Billingsgate Ward. S. Mary Hill. 168

Billingsgate Ward. S. Mary Hill.

1604.Richard Close, per Ann.
for a Dish of Meat for
the Churchwardens.
1621.Richard Smith, for a Dish
of Meat for the Church-
1624.Mrs. Deedham, Relict of
the above Rich. Smith, for
a Dish of Meat for the
1625.Jasper Hussey, per Ann.
for Maintenance of the
Poor, and Sermonon
every Newyear's Day
  Alderman Lamberd and
Stiles, to be paid to the
Churchwardens once in
16 Years for the use of
the Poor,
1633.Sir John Leman, per Ann.
for 12 pennyworth of
Bread, Weekly,
1650.Maudlin Stokes, for a
Sermon to be preached in
the Church every New-
year's Day,
01 0000
1656.John Wordal, per Ann.
to keep a Lanthorn and
Candle; the Lanthorn
to be fixed to the North
East Corner of St. Bo-
tulph Church: To con-
tinue burning from 6 at
Night to 6 in the Morn-
ing, from S. Bartholo-
mew's to Lady Day,
And to the Sexton for
looking after the same,
1624.Tho. Barbar,06 1806
To 12 Poor Men and
To poor Maidens and
Widows that shall be
married in the same Pa-
rish, each
04 0608
To the Churchwardens,0006 04
To the Clark,000100
To the Sexton,000006
1658.Robert Fellows, Merchant,
to be kept as a Stock:
The Interest thereof to
be disposed, viz.
To a Minister for a Ser-
mon on the 25th of De-
cember yearly,
To the Clark000200
To the Sexton,000106
To the Poor 4 Dozen of Bread.
To the Churchwardens
for a Dish of Meat for
their Pains,
1659.Will. Fellows, Citizen and
Cooper of London, to the
Parish for a Stock,
The Interest to be thus
For a Sermon on the 5th of November,0100 00
Somewhat to the Clark and Sexton, and
the rest to be disposed by the Parishioners.

The Parsonage House was burnt Anno 1666. Rebuilt and let out by Lease for the Term of 40 Years, for the Sum of 6l. per Ann.

Parsonage House.

This Parish of St. Butolph is no great thing; notwithstanding divers Strangers are there harboured, as may appear by a Presentment, not many years * since made, of Strangers Inhabitants in the Ward of Billingsgate, in these Words:

The number of Strangers lately increased in this City.

*That is before the Year 1598.

In Billingsgate Ward were one and fiftie Housholds of Strangers; whereof thirty of these Housholds inhabited in the Parish of Saint Butolph, in the chiefe and principal Houses, where they give 20 Pound a Yere for an House lately letten for foure Markes. The neerer they dwell to the Water side, the more they give for Houses, and within thirty Yeeres before, there was not in the whole Ward above three Netherlanders, at which time, there was within the said Parish levied for the helpe of the Poore, seven and twenty Pounds by the Yeere; but since they came so plentifully thither, there cannot be gathered above eleven Pounds: For the Strangers will not contribute to such Charges as other Citizens doe.

Thus much for that South side of this Ward.

On the North side is Bosse Alley, so called of a Bosse of Spring Water continually running, which standeth by Billingsgate, against this Alley, and was sometimes made by the Executors of Richard Whittington.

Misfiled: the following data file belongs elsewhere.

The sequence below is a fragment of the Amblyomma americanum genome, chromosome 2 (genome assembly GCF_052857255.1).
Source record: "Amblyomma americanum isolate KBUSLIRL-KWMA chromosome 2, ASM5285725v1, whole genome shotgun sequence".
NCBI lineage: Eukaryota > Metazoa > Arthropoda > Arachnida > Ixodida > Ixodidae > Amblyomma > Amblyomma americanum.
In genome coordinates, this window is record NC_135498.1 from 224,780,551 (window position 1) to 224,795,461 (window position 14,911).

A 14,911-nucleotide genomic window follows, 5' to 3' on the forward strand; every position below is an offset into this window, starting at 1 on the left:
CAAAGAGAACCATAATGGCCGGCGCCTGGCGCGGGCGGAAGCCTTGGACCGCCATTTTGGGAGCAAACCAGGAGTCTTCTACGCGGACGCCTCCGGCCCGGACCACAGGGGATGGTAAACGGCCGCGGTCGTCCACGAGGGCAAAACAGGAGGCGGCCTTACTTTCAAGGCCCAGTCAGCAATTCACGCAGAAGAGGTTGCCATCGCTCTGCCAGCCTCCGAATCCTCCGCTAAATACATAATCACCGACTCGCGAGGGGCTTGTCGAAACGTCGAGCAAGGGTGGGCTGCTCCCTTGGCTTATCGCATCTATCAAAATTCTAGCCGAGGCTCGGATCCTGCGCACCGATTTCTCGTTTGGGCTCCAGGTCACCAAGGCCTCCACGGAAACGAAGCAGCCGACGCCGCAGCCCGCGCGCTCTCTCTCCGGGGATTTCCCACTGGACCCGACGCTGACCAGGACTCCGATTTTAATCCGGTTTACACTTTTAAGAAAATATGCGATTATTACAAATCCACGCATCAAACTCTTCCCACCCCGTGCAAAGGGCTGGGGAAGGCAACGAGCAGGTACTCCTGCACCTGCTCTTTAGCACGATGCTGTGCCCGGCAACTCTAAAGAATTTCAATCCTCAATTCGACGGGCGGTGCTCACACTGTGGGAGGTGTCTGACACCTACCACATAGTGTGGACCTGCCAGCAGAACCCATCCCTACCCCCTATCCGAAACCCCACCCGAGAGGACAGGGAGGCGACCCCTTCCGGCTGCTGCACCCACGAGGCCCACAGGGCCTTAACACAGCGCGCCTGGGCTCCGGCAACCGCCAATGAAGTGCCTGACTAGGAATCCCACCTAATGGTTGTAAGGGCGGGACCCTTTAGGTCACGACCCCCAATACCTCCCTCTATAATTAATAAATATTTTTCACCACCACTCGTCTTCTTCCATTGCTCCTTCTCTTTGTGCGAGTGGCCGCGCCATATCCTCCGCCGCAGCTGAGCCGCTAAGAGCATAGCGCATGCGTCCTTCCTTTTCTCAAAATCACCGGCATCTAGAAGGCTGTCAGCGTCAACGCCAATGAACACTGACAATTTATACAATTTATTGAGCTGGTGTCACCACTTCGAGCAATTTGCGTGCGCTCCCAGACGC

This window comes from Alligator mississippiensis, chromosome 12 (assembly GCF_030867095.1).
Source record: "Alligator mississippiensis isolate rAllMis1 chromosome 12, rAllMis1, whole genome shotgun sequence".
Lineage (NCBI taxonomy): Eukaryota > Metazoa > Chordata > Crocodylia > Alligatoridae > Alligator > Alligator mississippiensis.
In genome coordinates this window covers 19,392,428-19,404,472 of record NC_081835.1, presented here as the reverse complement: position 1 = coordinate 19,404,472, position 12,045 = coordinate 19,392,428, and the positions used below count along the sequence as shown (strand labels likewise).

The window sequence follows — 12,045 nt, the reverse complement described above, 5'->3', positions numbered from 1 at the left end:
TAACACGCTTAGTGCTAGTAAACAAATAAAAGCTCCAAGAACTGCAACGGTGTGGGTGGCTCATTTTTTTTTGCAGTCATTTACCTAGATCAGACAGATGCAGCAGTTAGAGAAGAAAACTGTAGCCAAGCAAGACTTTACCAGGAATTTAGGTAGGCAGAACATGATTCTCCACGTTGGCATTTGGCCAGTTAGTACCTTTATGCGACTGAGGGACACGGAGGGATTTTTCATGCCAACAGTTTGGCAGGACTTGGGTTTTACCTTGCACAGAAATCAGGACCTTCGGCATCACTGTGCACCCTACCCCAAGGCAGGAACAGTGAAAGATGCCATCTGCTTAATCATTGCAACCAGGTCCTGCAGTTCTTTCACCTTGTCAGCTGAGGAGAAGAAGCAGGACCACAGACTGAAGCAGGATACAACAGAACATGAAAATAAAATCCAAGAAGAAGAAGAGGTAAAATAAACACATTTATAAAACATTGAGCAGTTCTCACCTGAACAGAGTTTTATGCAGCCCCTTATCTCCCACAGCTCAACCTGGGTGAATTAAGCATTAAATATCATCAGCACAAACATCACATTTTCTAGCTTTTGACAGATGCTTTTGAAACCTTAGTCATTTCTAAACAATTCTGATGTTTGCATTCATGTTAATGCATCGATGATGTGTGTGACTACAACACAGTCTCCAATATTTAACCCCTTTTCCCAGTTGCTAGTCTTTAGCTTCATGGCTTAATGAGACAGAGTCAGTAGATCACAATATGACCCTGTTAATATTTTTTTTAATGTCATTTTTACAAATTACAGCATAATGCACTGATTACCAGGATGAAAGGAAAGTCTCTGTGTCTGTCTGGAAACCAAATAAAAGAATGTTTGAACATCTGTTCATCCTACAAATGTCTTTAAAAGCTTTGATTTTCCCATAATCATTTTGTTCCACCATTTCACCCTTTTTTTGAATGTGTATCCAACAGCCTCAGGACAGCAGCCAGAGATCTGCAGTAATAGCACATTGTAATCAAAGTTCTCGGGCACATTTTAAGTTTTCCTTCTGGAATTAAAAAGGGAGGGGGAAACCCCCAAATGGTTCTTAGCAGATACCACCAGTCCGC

Bosse Alley, and the Bosse of Billingsgate.

In this Ward there was a House called the Boars Head, inhabited by William Sanderson, which came to King Edward VI. by the Statute about Chantries. Which with the Shops, Cellars, Solers, and other Commodities and Easements, he sold in the second of his Reign, (together with other Lands and Tenements) to John Sicklemore and Walter Williams for 2668l. and upwards.]

The Boars Head for Maintenance of a Chantry.

J. S.

Then is S. Mary Hill Lane, which runneth up North from Billingsgate, to the end of S. Margaret Pattens, commonly called Rood Lane, and the greatest half of that Lane is also of Billingsgate Ward.

St. Mary Hill Lane.

The Paish Church of St. MARY HILL.


In this St. Mary Hill Lane, is the fair Parish Church of St. Mary, called on the Hill, because of the Ascent from Billingsgate.

This Church in the many decayed Parts and Places of it, was repaired richly, and very worthily beautified at the Cost and Charge of the Parishioners, in the Year of our Lord 1616.



To the continuing of which, the careful Overseers of it, every third or fourth Year ever since, have bestowed a new Trimming upon it. No sooner (as I am informed) finding any Defect, Failing, or Declining of it, than applying their Care to revive, refresh and restore it; which appears in its present Beauty.

In this Parish of St. Mary at Hill, there was a Place called Septem Cameræ; which was either one House, or else so many Rooms or Chambers, which formerly belonged to some Chantry. The Rent whereof went towards the maintaining of a Priest to pray superstitiously for the Soul of the deceased, who left those Septem Cameræ for that Use. These with other Lands and Tenements in the City and elsewhere, were sold by King Edward VI. to Tho. Heyburn and Tho. Brand for the Sum of 988l. 8. 12.]

Septem Cameræ a Chantry.

J. S.

This Church hath been lately builded, as may appear by this that followeth.

Richard Hackney, one of the Sheriffes in the year 1322, and Alice his Wife, were there buried, as Robert Fabian writeth, saying thus:

In the Year 1497, in the Month of April, as Labourers digged for the Foundation of a Wall, within the Church of St. Mary Hill, near unto Billingsgate, they found a Coffin of rotten Timber, and therein the Corps of a Woman, whole of Skin, and of Bones, undissevered, and the Joynts of her Arms pliable, without breaking of the Skin; upon whose Sepulcher this was engraven:

Alice Hackney found uncorrupted, more than 170 years after she was buried.